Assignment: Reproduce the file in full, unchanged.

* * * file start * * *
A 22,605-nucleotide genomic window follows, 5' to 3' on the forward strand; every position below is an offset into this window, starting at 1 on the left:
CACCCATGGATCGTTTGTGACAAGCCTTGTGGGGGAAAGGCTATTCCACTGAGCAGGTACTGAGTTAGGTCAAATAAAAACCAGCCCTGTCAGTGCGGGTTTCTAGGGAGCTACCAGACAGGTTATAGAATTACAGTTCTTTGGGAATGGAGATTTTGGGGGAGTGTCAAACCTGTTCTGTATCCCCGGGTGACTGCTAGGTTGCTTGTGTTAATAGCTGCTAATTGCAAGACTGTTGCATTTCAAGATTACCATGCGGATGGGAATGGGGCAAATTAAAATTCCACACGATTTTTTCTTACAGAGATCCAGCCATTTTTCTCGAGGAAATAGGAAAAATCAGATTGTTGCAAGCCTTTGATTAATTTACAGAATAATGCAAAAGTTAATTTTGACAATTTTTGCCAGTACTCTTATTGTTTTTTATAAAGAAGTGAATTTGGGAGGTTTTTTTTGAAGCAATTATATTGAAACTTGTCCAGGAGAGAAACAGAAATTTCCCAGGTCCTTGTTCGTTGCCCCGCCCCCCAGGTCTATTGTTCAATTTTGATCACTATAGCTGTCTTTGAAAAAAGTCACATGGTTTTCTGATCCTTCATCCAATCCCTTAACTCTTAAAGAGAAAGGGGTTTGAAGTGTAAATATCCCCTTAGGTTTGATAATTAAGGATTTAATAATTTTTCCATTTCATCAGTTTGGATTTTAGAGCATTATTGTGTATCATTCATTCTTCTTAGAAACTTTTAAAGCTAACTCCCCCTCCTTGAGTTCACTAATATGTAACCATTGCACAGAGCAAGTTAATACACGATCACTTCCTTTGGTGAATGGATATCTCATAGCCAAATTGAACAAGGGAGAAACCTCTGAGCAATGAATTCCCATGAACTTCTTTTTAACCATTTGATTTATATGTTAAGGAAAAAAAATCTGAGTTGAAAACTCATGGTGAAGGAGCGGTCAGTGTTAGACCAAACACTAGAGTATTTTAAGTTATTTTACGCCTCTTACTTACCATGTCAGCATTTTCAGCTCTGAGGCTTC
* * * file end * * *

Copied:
A 22,605-nucleotide genomic window follows, 5' to 3' on the forward strand; every position below is an offset into this window, starting at 1 on the left:
CACCCATGGATCGTTTGTGACAAGCCTTGTGGGGGAAAGGCTATTCCACTGAGCAGGTACTGAGTTAGGTCAAATAAAAACCAGCCCTGTCAGTGCGGGTTTCTAGGGAGCTACCAGACAGGTTATAGAATTACAGTTCTTTGGGAATGGAGATTTTGGGGGAGTGTCAAACCTGTTCTGTATCCCCGGGTGACTGCTAGGTTGCTTGTGTTAATAGCTGCTAATTGCAAGACTGTTGCATTTCAAGATTACCATGCGGATGGGAATGGGGCAAATTAAAATTCCACACGATTTTTTCTTACAGAGATCCAGCCATTTTTCTCGAGGAAATAGGAAAAATCAGATTGTTGCAAGCCTTTGATTAATTTACAGAATAATGCAAAAGTTAATTTTGACAATTTTTGCCAGTACTCTTATTGTTTTTTATAAAGAAGTGAATTTGGGAGGTTTTTTTTGAAGCAATTATATTGAAACTTGTCCAGGAGAGAAACAGAAATTTCCCAGGTCCTTGTTCGTTGCCCCGCCCCCCAGGTCTATTGTTCAATTTTGATCACTATAGCTGTCTTTGAAAAAAGTCACATGGTTTTCTGATCCTTCATCCAATCCCTTAACTCTTAAAGAGAAAGGGGTTTGAAGTGTAAATATCCCCTTAGGTTTGATAATTAAGGATTTAATAATTTTTCCATTTCATCAGTTTGGATTTTAGAGCATTATTGTGTATCATTCATTCTTCTTAGAAACTTTTAAAGCTAACTCCCCCTCCTTGAGTTCACTAATATGTAACCATTGCACAGAGCAAGTTAATACACGATCACTTCCTTTGGTGAATGGATATCTCATAGCCAAATTGAACAAGGGAGAAACCTCTGAGCAATGAATTCCCATGAACTTCTTTTTAACCATTTGATTTATATGTTAAGGAAAAAAAATCTGAGTTGAAAACTCATGGTGAAGGAGCGGTCAGTGTTAGACCAAACACTAGAGTATTTTAAGTTATTTTACGCCTCTTACTTACCATGTCAGCATTTTCAGCTCTGAGGCTTC